California’s job climate depends on an educated workforce and, as such, investment in our schools is a critical component of creating a strong economic future for our state.
Yet, too often, we see crumbling schools in our communities with students struggling to achieve in pitiful surroundings. A growing body of credible research shows that student performance is dramatically improved when learning environments are safe, clean, well lit and comfortable.
Historically, the state has shared in funding needed improvements or construction of new schools along with local school districts. The voters last passed a school construction bond in 2006 for this purpose. The money from that bond is now virtually gone to match funds provided by local school districts. In order to replenish this vital fund, legislators must pass a bond measure by the second week of August to make the deadline for the November ballot.
Currently, there are more than 10,000 schools serving more than 6 million students in California. The majority of these schools were built 50 to 80 years ago, and they don’t provide optimal learning environments for growing numbers of students.
The story of our public schools is now one of broken air and heating systems, leaking pipes, nonfunctioning toilets, deteriorating classrooms and lack of access to technology. Recently, the Office of Public School Construction estimated that California needs up to $16 billion to build and modernize new and existing schools, keep up with technological demands and manage anticipated rising student enrollment.
To help mitigate the huge costs associated with improving our schools, local communities must raise two-thirds of the money needed with the state providing partial matching funds. This is done through one of the most successful local-state partnership models around – the School Facilities Program, which has been in effect since 1998.
As part of this partnership, Californians must periodically approve a statewide school bond to fund the state’s obligation and ensure local agencies can continue to fix and modernize campuses. The need for legislators to pass this bond now and get it on the November ballot is critical, especially as we are staring at higher interest rates. If there is further delay, fixing our schools will become significantly more expensive.
In addition, waiting longer will create a funding gap that will put pressure on already skittish homebuyers and a struggling economy.
As things stand now, there is a pipeline of hundreds of housing construction projects that will bring families and eager students to areas that need new or improved schools. Most of the projects have already secured the necessary local funding. If the state does not or cannot meet its obligation, many districts will be forced to turn to local residents or new homebuyers to bridge the gap between what they have and what they need.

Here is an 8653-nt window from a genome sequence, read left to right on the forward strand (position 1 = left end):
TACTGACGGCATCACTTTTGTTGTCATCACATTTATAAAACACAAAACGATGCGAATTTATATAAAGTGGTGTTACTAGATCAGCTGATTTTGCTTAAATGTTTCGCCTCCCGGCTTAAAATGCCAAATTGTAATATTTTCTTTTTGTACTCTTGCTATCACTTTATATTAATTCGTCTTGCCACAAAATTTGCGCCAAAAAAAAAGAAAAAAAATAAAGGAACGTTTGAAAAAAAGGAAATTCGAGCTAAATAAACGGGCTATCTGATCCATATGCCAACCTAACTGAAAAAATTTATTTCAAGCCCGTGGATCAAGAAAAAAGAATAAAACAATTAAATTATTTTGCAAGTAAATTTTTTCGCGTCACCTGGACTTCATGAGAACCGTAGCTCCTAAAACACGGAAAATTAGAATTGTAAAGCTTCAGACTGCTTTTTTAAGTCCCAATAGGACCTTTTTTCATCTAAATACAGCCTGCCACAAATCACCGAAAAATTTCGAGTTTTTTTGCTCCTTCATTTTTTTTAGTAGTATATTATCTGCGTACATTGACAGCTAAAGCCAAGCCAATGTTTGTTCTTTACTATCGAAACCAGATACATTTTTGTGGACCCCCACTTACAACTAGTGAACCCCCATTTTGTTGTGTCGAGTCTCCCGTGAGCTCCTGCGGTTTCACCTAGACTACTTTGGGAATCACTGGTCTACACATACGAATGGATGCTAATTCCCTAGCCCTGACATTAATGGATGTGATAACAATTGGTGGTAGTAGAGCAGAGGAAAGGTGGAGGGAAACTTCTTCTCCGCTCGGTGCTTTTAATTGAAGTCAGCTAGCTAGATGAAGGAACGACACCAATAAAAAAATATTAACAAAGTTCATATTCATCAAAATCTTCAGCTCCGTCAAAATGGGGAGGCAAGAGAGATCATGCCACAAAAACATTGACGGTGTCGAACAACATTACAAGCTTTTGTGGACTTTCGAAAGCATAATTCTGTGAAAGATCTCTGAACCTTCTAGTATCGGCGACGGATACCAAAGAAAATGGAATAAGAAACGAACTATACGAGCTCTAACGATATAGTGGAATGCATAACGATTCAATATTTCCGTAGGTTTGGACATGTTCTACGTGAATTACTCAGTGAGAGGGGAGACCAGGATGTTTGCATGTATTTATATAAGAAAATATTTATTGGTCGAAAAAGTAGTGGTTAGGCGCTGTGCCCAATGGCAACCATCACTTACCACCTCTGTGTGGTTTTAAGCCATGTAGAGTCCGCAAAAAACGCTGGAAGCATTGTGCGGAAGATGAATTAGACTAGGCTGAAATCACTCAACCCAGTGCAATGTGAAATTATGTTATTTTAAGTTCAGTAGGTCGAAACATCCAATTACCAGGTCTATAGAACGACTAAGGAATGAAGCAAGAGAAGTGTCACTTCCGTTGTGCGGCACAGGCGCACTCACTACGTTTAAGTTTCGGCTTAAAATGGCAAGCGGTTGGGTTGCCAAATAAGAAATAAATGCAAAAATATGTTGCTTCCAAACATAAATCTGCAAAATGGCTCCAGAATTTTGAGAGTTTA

Absent a new bond, each housing unit could rise by as much as $30,000. This would decimate struggling housing markets by deterring first-time homebuyers and, subsequently, harming our economic recovery due to significant job losses.
With so many of us still reeling from the economic crash, the urge to rest easy on the first state budget surplus in a decade is understandable. However, as discussions continue about investing in California, let’s not forget the lessons of the great recession and make sure we remain mindful of the future economic security of our state.
The economic realities we face in California are a major reason that a broad and bipartisan coalition of supporters has emerged to support legislation authored by Assemblymembers Joan Buchanan, D-Alamo, and Curt Hagman, R-Chino Hills.
Labor, business, local government, school officials, and Democratic and Republican legislators agree that the time is now to pass a bond so we can restore state funding for the School Facilities Program. People have put aside their differences and come together because every California student needs access to an optimal learning environment. A continued investment in students and our schools will fuel a strong economy today and tomorrow.
Allan Zaremberg is president and CEO of the California Chamber of Commerce. David W. Gordon is superintendent of Sacramento County schools.